A history of English

This day I wrote an article for the University Magazine about the History of English language… It is a kinda introduction to the earlier stages, avoiding much details and the modern years’ politics.. So, the article is going to follow up Lynda Mugglestone’s Oxford summary of “A History of English”.

As Sir William Belford said, all historical description is based on acts of interpretation(tellers, tales). These cannot be all known, particularly because there was not a single record made for instance by a phonograph that was invented in 1877. Otherwise, language is mapped through a progression of canonical landmarks of Chaucer, Shakespeare, Johnson and other famous English writers’ works without remains from the spoken language as “London’s thief language”.
Thus, we should speak about “a” history-variation if language instead of “the” history of language.

In the less distant past of English language, there is the Old English that held Proto-Germanic patterns. About 300 BC, German tribes moved from Scandinavia and separated. This geographical separation meant linguistically separation too, since the Proto-Germanic language family split into North (Norwegian), East (Gothic) and West beo_a_06(German, English) German families. Thus, the Old English used Germanic Runic “FUTHARK” alphabet in Britain in which the “Beowulf” epic poem was written. Then, the Runic alphabet was changed by the Roman alphabet after Pope Gregory and Augustine sent Christian missionaries to Britain about 597. The reign of Alfred the Great (871) brought English-Latin education. The language of King Alfred was influenced by Northern, German and Latin languages in inlflection making (Nominative, Accusative, Genitive, and Dative cases) as well as in vocabulary (to have = habban, iow = you, learning = liornunga).
Historically, the end of the Old English is marked by the 1066 Norman Conquest; however, the old language remained used until the 13th century. Therefore, the birth of the Middle-English is between this period. In that time, the language repertoire of Britain contained Norman French, Scandinavian Old Norse and several dialects as chaucerBritish, Irish and Pictish. Accordint to the historical sociolinguist James Milroy, the people of Medieval England were bilingual, speaking either English and Norse in lower class or English and French in upper class. The consequences of this multilingualism were tons of loan words just as the Latin altar, mass and school, the French battle, and the Norse knife, fellow and skill. Considering the regional dialects of Britain, there has been a serious issue in communication since each region was influenced by different language family, for instance, while in South English I kepe, thou kepest, he/she/it kepeth in Scotish I keip, thou keipis and he/she/it keip. It worth to mention, Chaucer’s vernacular fable collections and Wycliff’s Bible that helped to standardize English.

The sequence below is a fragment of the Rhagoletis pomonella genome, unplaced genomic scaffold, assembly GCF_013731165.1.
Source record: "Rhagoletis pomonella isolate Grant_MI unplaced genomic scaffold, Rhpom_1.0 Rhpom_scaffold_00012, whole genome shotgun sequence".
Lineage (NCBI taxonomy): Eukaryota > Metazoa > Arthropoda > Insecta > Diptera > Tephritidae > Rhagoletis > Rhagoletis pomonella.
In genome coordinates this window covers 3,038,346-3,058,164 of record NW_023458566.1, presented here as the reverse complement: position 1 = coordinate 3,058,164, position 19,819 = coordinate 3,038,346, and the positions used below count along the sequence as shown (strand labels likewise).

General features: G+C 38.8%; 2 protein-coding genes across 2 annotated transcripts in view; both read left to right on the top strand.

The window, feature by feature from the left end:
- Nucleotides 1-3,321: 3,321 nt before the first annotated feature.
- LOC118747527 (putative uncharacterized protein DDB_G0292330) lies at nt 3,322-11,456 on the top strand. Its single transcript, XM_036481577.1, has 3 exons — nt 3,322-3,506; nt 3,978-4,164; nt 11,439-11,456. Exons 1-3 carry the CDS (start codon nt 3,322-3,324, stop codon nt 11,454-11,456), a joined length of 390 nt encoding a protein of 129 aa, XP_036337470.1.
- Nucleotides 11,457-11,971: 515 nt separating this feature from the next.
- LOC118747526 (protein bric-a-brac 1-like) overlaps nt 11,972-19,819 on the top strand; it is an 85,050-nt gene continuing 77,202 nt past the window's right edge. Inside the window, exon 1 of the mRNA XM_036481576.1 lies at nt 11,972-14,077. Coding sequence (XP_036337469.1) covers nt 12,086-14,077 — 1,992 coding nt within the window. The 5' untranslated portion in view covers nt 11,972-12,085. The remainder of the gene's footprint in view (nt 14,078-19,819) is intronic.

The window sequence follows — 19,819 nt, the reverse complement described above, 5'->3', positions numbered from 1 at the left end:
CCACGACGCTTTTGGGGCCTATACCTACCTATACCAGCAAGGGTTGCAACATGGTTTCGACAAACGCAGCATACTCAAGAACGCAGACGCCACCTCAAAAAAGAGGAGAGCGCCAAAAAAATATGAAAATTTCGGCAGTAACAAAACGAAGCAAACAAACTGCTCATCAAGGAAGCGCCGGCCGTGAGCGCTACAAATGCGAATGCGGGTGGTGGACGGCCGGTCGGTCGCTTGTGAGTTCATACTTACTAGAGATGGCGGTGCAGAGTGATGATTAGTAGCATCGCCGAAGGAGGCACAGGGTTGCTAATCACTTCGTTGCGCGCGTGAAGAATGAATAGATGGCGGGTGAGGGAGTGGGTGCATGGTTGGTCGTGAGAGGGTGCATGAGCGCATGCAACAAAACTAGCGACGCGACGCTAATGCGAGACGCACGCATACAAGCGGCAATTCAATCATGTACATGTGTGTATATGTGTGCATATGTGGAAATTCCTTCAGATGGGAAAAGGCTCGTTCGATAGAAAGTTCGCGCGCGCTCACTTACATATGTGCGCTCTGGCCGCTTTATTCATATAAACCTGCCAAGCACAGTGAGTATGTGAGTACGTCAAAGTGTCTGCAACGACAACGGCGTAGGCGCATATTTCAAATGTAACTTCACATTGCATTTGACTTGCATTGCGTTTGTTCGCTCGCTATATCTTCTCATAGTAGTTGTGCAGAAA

In Middle English  of Chaucer, the long vowels were generally pronounced very much like the Latin-derived Romance languages of Europe (e.g. sheep as “shape”, me as “may” and mine as “meen”); however, after the Great Vowel Shift of the Early Modern English, the pronunciations of these words have changed to much more like they are spoken today. Other important early developments of the 16th century is the spreading printing press that stabilized the spelling. This period in literature is called the Golden Age that is partially the grace of a man who single-handedly changed the English language of the late 16th and early 17th century. William Shakespeare took advantage of the relative freedom and flexibility and the protean nature of English and played with grammatical rules such as in changing the function of nouns as verbs, adverbs, adjectives and substantives ( “it out-herods Herod”, “dog them at the heels”, “the good Brutus ghosted”, and “uncle me no uncle”).
After the years of Renaissance, the Industrial Revolution and the colonialization welcome the Late Modern English that faced the issues of dialects again. Interestingly, some English pronunciations and usages ceased when they arrived in America while they continued to evolve in Britain itself, so that, in some respects, American English is English_dialectscloser to the English of Shakespeare than modern British English is. Thus, the history of English encompasses about three bigger stages of development from the Indo-European Proto-Germanic through the Norman French and Latin and finally fulfilling a role as a global language and contancting hundreds of language every day, loaning new words from Spanish, Chinese or Algerian dialect… Is it a positive effect on the development of English language or not? It will be clear in the Future…

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